06 Jul Should I Listen to the Vinyl Bashers?
IMPORTANT NOTE: This article was accurate as of the date it was published, and was signed off on by all of the manufacturer sources quoted. That said, manufacturers frequently change their formulations and ingredients, so this article, given its age, becomes background. DO NOT rely on this article for purchasing these manufacturers’ current products. The questions are relatively simple, but if you would like help in getting guaranteed answers about certifications on a current product, sign up at: https://www.naturalinteriors.com/consumer-subscription/
Indoor Air Quality Certifications offer some, but not complete, assurance about vinyl flooring
Q. While I am intrigued by natural, linoleum products, my budget is more inclined toward the Naturcor vinyl flooring I am looking at buying from my local flooring dealer. I also am concerned about buying a product that does not emit excessive chemicals, and I have been warned about dioxin, which is a carcinogen, by another blogger.
Still, I have seen some vinyl brands advertise that they are green. What is the truth about vinyl?
A. The truth about vinyl – or polyvinyl chloride (PVC) – is that it isn’t the preferred product of environmentalists or most green product enthusiasts. But dioxin is an end-of-product life or house fire issue, because it is released when PVC is incinerated.
Naturcor, made exclusively for Flooring America by IVC, in addition to a long list of other brands, has achieved FloorScore® Indoor Air Quality Certification. Because this and other indoor air quality certifications only measure chemicals that are classified as VOCs (Volatile Organic Compounds), dioxin is not assessed.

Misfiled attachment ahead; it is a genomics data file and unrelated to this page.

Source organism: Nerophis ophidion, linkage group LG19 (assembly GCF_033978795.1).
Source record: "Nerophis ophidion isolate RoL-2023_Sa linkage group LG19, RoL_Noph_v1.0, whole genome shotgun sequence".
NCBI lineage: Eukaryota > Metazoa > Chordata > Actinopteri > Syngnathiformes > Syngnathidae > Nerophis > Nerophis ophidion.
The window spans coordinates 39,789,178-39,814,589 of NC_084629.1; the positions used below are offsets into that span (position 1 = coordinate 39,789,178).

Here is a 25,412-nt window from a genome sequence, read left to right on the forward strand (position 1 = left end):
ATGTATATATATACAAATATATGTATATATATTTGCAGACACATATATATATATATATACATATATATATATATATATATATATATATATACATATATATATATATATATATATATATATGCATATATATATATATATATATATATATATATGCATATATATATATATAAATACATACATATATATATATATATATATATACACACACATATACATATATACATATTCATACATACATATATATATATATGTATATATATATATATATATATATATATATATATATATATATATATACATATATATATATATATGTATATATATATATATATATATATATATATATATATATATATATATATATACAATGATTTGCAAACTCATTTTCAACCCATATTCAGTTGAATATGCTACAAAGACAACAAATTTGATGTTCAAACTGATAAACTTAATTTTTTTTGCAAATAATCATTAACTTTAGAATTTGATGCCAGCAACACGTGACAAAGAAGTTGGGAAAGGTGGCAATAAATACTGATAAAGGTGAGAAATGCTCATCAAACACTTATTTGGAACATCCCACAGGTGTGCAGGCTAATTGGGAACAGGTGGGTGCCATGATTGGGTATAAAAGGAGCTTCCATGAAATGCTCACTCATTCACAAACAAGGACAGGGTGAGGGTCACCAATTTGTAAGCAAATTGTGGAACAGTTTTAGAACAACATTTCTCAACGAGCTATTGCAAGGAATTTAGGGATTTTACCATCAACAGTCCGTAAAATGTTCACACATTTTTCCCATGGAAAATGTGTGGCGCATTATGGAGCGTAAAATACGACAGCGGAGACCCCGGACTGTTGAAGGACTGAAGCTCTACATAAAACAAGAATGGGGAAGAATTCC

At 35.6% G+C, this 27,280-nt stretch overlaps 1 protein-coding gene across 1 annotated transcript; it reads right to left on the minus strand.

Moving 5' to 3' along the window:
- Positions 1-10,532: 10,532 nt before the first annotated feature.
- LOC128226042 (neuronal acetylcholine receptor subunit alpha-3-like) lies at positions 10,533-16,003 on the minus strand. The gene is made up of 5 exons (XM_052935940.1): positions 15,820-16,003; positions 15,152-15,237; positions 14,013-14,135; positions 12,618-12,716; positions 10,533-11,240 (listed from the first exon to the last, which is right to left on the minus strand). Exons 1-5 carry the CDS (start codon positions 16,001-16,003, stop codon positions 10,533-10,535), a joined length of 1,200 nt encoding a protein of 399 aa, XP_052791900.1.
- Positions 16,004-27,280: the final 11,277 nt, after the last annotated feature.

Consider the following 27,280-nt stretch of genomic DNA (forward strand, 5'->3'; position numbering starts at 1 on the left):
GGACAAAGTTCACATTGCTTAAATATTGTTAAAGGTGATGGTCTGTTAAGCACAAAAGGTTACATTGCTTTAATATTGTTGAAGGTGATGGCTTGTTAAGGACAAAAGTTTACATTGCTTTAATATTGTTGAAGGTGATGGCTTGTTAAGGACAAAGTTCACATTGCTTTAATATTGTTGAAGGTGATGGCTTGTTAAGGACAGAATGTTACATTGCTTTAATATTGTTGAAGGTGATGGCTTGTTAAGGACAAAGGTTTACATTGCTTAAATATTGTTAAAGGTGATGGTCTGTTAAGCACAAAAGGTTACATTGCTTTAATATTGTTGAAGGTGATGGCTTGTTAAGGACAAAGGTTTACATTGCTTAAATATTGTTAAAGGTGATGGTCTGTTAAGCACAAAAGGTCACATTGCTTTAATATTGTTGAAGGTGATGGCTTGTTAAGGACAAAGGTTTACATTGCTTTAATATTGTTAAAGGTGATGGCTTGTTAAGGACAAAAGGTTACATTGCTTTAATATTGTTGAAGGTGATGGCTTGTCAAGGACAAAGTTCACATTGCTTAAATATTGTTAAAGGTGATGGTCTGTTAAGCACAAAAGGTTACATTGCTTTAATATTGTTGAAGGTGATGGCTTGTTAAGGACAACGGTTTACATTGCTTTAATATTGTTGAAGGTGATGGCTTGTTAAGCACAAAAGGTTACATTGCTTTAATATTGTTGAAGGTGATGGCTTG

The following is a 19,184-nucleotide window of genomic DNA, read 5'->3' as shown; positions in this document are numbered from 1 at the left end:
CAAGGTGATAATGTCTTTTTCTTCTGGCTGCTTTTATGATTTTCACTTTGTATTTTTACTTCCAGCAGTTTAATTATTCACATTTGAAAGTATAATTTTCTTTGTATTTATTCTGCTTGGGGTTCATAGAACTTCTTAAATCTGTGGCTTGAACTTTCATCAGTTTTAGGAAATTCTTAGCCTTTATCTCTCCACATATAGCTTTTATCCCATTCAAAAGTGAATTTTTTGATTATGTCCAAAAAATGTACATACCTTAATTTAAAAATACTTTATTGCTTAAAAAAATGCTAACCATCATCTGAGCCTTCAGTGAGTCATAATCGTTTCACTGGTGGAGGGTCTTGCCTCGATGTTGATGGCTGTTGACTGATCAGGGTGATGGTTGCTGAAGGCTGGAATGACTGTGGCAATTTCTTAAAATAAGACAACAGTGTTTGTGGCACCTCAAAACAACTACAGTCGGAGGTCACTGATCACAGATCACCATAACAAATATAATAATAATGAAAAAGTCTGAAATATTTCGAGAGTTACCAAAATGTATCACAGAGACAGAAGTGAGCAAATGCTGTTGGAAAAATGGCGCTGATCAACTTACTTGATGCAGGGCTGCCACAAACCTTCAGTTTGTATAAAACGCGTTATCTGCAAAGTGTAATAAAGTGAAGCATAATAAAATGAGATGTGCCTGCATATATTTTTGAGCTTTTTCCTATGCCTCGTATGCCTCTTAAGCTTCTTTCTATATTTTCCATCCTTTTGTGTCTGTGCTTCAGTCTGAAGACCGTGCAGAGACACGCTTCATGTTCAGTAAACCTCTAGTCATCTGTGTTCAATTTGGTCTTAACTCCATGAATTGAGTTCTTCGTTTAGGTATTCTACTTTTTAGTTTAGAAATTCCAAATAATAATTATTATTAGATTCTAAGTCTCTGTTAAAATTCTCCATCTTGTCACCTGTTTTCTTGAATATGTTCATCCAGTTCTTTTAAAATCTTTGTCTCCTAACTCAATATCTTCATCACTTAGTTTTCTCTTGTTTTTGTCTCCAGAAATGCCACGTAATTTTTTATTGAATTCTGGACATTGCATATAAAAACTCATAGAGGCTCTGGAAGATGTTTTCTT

Another criticism of PVC focuses on phthalates, which are thought to affect endocrine functioning. Phthalates also are not classified as VOCs, and are not measured by FloorScore,® according to Scientific Certification Systems (SCS), which conducts the testing.
PVC floors will emit phthalates, or phthalate esters – chemical softeners used in PVC to increase flexibility. But it is thought that drinking out of plastic containers or children mouthing plastic toys is the most common means of exposure from household items and furnishings. Phthalates also are used in a large variety of products, from coating of pharmaceutical pills to food products and textiles. Other types of non chlorinated vinyl, such as PVA, PVB and EVA, pose fewer questions about toxicity.
As for VOC’s that can be emitted by vinyl floors, FloorScore® sets limits for 38 compounds and is based upon California specification 01350. SCS lists certified products on its website. The US EPA also has posted some helpful information about phthalates and dioxins, specific to children’s health.
Some vinyl manufacturers, like Flexco, also are making improved environmental strides by documenting the amount of recycled content in their products, in addition to getting FloorScore® Indoor Air Quality certification. Natural Interiors® member Wanke Cascade distributes Flexco on the northwest US coast. Contact them for a retailer in that area. ©
— Nancy Kibbee is editor at naturalinteriors.com